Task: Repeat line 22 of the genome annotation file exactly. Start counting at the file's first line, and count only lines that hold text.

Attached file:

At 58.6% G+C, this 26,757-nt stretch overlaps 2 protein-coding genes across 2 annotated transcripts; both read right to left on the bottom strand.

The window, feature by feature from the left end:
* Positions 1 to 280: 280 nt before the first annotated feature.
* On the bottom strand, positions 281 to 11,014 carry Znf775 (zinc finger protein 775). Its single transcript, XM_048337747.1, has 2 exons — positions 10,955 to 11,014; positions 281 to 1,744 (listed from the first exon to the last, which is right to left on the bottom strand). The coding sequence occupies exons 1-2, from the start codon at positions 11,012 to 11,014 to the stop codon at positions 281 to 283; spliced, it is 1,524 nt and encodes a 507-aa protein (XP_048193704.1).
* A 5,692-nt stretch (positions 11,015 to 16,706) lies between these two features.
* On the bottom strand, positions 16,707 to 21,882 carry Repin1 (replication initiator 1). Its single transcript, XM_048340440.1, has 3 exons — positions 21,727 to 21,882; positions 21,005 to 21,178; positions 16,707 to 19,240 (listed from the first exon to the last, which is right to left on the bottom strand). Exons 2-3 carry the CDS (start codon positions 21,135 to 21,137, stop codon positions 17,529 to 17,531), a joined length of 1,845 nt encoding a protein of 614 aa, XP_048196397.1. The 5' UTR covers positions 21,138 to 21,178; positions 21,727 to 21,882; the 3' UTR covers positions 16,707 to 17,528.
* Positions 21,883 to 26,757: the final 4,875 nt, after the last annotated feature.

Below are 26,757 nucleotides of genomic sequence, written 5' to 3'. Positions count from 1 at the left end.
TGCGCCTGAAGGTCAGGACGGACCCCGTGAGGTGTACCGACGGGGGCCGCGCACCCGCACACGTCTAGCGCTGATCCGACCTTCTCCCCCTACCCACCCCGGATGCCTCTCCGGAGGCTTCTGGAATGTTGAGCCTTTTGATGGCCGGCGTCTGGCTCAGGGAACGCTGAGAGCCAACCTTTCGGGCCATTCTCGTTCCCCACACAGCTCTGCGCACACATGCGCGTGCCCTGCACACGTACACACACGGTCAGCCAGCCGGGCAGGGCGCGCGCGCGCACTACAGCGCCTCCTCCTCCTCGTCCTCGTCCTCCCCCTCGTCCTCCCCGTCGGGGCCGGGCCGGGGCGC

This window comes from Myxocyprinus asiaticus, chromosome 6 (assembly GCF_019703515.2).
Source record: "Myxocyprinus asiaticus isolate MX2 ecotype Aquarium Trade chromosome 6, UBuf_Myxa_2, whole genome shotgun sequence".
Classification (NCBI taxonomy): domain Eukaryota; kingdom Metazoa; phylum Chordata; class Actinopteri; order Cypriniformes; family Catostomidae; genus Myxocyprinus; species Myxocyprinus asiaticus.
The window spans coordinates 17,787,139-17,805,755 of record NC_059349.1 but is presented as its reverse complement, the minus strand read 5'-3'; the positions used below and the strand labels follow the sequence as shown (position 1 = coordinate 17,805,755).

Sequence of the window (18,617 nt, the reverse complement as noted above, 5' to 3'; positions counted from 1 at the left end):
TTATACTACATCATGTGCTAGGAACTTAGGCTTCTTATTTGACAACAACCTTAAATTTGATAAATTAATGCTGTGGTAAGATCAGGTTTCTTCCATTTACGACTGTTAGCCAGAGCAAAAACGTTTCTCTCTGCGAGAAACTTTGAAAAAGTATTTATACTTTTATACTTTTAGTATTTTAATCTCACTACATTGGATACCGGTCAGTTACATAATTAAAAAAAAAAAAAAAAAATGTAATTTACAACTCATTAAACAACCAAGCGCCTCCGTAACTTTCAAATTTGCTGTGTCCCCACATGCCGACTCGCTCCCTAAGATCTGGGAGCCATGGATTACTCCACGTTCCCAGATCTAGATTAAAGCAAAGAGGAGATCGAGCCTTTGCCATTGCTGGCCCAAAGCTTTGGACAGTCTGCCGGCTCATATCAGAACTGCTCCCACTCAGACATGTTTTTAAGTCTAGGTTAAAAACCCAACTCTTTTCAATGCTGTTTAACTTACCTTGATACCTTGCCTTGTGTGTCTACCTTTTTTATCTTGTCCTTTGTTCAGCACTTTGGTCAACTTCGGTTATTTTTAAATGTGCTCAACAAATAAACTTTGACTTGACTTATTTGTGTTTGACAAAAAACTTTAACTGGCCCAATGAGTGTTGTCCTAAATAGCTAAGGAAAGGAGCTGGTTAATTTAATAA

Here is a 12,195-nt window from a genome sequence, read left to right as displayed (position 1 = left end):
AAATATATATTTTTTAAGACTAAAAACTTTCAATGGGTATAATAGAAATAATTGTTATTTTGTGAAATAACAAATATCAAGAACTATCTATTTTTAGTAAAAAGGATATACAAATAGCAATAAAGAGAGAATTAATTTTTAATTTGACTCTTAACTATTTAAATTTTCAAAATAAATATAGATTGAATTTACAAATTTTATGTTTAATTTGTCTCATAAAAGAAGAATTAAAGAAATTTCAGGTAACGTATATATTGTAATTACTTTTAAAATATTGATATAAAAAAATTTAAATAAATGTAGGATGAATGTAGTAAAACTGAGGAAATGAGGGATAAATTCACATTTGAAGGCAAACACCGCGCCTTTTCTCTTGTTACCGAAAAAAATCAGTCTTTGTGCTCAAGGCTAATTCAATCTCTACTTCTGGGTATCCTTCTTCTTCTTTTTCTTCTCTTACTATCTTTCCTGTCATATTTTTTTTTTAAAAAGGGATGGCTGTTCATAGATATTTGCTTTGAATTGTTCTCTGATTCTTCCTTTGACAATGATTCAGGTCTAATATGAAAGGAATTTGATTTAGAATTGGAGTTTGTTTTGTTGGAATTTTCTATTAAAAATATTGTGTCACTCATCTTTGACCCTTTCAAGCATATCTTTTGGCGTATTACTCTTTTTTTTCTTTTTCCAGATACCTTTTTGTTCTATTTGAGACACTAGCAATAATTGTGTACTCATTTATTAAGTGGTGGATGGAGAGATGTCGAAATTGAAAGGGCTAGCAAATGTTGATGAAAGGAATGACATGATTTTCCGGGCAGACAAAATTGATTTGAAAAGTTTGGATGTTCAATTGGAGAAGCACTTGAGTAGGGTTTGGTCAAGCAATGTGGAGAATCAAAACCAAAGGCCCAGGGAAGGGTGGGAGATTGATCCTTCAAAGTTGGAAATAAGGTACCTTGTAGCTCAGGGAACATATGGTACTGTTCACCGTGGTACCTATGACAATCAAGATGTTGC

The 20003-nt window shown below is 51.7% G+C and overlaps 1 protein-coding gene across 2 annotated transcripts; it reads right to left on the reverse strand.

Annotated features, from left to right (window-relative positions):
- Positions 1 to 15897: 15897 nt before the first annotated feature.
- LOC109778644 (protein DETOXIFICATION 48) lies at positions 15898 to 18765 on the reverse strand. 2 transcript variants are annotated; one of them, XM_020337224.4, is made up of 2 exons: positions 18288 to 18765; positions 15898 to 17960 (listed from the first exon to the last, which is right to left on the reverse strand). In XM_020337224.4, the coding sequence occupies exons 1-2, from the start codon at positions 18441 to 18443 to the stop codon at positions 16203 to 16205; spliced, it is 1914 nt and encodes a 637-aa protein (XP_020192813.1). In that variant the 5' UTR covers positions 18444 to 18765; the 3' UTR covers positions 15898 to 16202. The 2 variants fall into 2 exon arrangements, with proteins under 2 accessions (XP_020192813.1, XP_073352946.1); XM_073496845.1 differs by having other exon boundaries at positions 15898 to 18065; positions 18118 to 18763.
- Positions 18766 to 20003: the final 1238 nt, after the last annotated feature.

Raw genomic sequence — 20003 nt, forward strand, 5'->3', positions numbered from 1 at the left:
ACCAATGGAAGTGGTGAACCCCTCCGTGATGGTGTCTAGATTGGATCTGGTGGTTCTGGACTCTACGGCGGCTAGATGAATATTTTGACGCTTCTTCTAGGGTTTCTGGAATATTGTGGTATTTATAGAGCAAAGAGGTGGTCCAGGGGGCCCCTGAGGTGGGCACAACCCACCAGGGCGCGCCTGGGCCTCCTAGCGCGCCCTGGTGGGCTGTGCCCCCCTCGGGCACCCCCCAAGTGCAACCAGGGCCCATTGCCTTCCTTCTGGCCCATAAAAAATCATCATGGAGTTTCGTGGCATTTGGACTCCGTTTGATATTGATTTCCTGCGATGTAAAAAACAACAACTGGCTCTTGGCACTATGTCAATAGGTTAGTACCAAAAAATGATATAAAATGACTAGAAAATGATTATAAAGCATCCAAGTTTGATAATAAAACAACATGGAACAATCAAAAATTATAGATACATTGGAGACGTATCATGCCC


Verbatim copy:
- Positions 18766 to 20003: the final 1238 nt, after the last annotated feature.